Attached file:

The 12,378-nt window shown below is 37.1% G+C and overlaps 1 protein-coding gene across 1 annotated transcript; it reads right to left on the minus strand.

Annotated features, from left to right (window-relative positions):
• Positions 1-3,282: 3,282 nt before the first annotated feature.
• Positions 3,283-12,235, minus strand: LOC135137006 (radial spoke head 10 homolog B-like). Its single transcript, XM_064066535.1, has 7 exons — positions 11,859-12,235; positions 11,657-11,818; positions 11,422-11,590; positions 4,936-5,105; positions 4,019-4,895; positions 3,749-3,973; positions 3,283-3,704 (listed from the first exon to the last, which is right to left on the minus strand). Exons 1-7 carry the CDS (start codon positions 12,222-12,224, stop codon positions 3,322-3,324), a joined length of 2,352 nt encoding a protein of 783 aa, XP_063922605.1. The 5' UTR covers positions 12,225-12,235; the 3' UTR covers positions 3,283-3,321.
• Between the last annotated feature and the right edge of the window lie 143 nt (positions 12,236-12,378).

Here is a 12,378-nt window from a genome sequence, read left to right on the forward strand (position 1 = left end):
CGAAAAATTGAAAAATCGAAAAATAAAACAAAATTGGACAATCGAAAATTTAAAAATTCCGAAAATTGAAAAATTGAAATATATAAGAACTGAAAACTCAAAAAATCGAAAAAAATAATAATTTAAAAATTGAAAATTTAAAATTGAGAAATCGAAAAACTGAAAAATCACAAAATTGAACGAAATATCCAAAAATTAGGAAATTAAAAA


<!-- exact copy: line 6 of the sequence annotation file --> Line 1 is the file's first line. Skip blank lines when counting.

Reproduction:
Here is a 12,378-nt window from a genome sequence, read left to right on the forward strand (position 1 = left end):